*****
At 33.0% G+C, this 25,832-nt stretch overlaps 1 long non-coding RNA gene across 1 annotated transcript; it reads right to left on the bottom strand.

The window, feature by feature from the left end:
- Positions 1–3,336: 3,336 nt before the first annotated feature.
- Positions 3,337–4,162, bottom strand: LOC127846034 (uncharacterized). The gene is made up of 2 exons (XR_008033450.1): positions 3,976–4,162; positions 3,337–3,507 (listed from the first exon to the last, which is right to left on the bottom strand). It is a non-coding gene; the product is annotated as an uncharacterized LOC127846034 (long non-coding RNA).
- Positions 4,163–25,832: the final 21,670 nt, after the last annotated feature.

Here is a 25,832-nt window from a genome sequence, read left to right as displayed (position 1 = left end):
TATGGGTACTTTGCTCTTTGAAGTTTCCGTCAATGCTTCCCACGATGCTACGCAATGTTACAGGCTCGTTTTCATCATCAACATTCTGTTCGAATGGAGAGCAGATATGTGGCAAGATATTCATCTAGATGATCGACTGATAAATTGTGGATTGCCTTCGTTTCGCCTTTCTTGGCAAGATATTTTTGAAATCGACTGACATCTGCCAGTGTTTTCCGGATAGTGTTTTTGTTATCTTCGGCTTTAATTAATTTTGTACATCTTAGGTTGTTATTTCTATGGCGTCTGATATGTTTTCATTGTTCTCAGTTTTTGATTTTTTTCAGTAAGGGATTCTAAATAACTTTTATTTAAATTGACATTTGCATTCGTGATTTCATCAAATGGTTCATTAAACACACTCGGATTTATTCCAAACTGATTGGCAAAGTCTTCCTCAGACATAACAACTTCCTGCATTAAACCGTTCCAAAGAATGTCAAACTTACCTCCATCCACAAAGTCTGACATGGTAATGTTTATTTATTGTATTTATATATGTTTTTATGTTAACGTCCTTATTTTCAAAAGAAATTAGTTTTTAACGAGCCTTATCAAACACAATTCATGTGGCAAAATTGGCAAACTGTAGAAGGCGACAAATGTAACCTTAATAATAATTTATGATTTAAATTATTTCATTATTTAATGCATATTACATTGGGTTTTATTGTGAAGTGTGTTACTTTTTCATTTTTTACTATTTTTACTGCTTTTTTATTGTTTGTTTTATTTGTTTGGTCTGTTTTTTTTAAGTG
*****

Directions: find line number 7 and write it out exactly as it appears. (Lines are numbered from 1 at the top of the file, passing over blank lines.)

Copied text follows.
TATGGGTACTTTGCTCTTTGAAGTTTCCGTCAATGCTTCCCACGATGCTACGCAATGTTACAGGCTCGTTTTCATCATCAACATTCTGTTCGAATGGAGAGCAGATATGTGGCAAGATATTCATCTAGATGATCGACTGATAAATTGTGGATTGCCTTCGTTTCGCCTTTCTTGGCAAGATATTTTTGAAATCGACTGACATCTGCCAGTGTTTTCCGGATAGTGTTTTTGTTATCTTCGGCTTTAATTAATTTTGTACATCTTAGGTTGTTATTTCTATGGCGTCTGATATGTTTTCATTGTTCTCAGTTTTTGATTTTTTTCAGTAAGGGATTCTAAATAACTTTTATTTAAATTGACATTTGCATTCGTGATTTCATCAAATGGTTCATTAAACACACTCGGATTTATTCCAAACTGATTGGCAAAGTCTTCCTCAGACATAACAACTTCCTGCATTAAACCGTTCCAAAGAATGTCAAACTTACCTCCATCCACAAAGTCTGACATGGTAATGTTTATTTATTGTATTTATATATGTTTTTATGTTAACGTCCTTATTTTCAAAAGAAATTAGTTTTTAACGAGCCTTATCAAACACAATTCATGTGGCAAAATTGGCAAACTGTAGAAGGCGACAAATGTAACCTTAATAATAATTTATGATTTAAATTATTTCATTATTTAATGCATATTACATTGGGTTTTATTGTGAAGTGTGTTACTTTTTCATTTTTTACTATTTTTACTGCTTTTTTATTGTTTGTTTTATTTGTTTGGTCTGTTTTTTTTAAGTG